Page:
That is until we closed the door and factoid #3 appeared. Amazingly, Mercedes had changed the door cut angle on the rear edge of the cladding even though both generations of the R129 use the same basic door. The end result was part of the inside showing on the outside when you closed the door. The end, end result was another $800 on ye olde American Express Card as we bought the door and quarter panel cladding so that everything lined up and matched. After conquering our bodywork demons at long last we completed the exterior by purchasing a trunk spoiler from Precision Auto Designs that was made in Italy (they are now Performance Products, 800-243-1220 or www.performanceproducts.com).

AMG does not offer a trunk spoiler for any of their conversion packages but my muscle car roots say that you need a trunk spoiler if you are going to look the part. Note that I said trunk spoiler and not trunk wing. I feel that the elevated rear wings do not compliment the purity of the original Mercedes design and it took some digging to locate a discreet trunk spoiler that complimented our overall package.

The Chassis

Troy Trepanier is one of this country’s premier custom car builders. When beginning any new project he first establishes “The Stance” and then proceeds from there. So, the first thing we needed to do was achieve our stance and that, to me, is slightly lower than stock all the way around with a little more taken out of the front. Fortunately H & R Special Springs (888-827-888) has just such a set available and there is no question about H & R's quality. They have been a supplier to the factory Mercedes racing team for several years now and their products can be found on the factory CLK DTM cars that compete in Europe.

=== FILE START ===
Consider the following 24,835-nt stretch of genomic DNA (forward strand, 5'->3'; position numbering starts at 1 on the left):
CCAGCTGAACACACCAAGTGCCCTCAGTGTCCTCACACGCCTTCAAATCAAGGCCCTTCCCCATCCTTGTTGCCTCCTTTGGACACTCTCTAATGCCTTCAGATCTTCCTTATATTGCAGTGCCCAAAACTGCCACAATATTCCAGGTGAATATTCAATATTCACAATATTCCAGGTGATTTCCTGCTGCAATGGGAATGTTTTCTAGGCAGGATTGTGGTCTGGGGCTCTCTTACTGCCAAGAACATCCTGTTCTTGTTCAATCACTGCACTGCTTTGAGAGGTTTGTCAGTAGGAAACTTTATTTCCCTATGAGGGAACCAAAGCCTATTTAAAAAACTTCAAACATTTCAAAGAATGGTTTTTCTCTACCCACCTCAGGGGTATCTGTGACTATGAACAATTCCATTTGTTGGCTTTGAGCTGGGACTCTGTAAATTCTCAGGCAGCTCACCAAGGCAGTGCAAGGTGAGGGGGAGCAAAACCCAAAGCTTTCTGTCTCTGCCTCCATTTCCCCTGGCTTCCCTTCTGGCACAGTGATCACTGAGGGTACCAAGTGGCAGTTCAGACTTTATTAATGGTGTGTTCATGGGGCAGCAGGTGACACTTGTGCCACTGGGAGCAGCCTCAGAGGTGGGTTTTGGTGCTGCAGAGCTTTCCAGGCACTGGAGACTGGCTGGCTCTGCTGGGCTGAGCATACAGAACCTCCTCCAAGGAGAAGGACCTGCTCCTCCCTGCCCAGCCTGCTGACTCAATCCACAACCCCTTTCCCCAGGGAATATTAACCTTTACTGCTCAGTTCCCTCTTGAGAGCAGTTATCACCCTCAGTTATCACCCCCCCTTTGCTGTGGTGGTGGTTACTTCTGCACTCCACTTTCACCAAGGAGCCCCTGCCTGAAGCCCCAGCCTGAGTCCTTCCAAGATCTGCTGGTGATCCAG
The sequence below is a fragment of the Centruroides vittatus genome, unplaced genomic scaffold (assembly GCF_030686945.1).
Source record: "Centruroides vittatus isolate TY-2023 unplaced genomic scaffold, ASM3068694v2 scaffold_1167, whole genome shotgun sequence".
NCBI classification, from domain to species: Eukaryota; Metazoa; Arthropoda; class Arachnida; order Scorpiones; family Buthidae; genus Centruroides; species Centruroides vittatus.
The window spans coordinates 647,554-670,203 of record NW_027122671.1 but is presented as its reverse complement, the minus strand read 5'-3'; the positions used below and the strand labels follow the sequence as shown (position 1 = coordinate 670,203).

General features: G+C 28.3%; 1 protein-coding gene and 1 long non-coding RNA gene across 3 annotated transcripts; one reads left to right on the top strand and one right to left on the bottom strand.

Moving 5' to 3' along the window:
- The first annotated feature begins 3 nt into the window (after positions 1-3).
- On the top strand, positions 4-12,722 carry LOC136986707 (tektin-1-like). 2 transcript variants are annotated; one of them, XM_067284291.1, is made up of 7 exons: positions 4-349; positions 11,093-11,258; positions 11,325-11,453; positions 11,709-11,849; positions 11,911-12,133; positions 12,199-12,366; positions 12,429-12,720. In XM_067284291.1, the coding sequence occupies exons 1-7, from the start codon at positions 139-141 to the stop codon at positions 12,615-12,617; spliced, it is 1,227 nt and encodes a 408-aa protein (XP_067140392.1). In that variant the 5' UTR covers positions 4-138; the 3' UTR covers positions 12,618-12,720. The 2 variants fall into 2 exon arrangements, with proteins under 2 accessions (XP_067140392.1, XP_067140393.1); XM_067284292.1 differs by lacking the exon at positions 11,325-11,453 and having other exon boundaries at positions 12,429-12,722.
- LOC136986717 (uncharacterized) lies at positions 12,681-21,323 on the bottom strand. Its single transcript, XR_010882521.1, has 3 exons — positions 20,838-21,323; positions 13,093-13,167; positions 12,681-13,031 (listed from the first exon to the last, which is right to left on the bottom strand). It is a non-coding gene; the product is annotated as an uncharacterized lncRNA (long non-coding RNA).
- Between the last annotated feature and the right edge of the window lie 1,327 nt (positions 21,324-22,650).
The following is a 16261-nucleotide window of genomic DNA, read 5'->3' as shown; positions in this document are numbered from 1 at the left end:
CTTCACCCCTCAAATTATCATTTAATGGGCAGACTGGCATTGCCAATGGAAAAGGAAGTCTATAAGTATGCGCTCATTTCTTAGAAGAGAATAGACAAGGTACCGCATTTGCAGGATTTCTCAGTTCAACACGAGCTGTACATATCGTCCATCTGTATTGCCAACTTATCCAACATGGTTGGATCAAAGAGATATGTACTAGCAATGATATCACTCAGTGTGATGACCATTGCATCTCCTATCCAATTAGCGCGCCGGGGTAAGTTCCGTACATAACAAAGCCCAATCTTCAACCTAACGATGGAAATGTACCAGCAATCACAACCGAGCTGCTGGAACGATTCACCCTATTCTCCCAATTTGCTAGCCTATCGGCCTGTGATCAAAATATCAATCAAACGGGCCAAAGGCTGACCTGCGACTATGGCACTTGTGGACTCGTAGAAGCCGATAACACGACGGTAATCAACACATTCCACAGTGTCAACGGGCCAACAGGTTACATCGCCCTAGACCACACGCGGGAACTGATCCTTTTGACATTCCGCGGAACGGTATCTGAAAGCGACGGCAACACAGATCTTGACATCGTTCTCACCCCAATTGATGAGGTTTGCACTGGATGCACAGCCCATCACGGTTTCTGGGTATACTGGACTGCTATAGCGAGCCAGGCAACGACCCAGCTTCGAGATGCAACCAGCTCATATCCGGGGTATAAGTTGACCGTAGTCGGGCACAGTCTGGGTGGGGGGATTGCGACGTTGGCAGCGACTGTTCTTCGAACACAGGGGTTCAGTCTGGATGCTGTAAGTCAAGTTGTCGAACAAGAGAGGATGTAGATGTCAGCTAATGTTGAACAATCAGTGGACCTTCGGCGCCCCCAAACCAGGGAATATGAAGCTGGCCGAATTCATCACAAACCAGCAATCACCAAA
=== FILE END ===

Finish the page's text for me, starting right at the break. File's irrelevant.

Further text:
One nice thing about the H & R street sport springs is that they do not hurt the ride quality when they lower the car. In fact, our first trip after completing the project was a 2,000 mile round trip drive to the Asheville, North Carolina. At no time did we pay a price in ride comfort for our improved good looks. Incidentally this is one area that we were able to improve on what the factory offers, even on their Sport version. Their ride height is not altered and the stock Sport package ends up looking a little tall for its wheels and tires.

Speaking of wheels and tires, we chose to duplicate the factory’s 245/40ZR18 rolling stock that comes on the front of the Sport package. This was a Plus 2 upgrade over the original 225/55VR16 tires that came on the car came from the factory. Tire brands are the subject of intense personal preference but I feel that most modern, major brand tires are pretty equal. The chief differentiator left is tread pattern. After looking at all the available 245/40 tires I felt that the Sumitomo XTRZ II tire (903-887-8860) had the most progressive and attractive tread pattern.

While not as well known in the USA as some other countries, Sumitomo is the parent company of no less than Dunlop brand tires. We learned Sumitomo tires are available and respected around the world. We have been very pleased with the ride, traction and appearance of our Sumitomo tires.

We completed the chassis with a Supersprint stainless steel performance exhaust system that we obtained from Bekkers Import Corporation (800-624-5410 or www.bekkers.com) of Albany, Georgia. The Supersprint exhaust tone provides a nice sound under acceleration but is not annoying when driving normally down the road.

In the end our project took longer and cost more than we ever envisioned. But we learned a lot and the finished product was well worth the effort. I’m sure you’ll understand if we wait awhile before undertaking another project.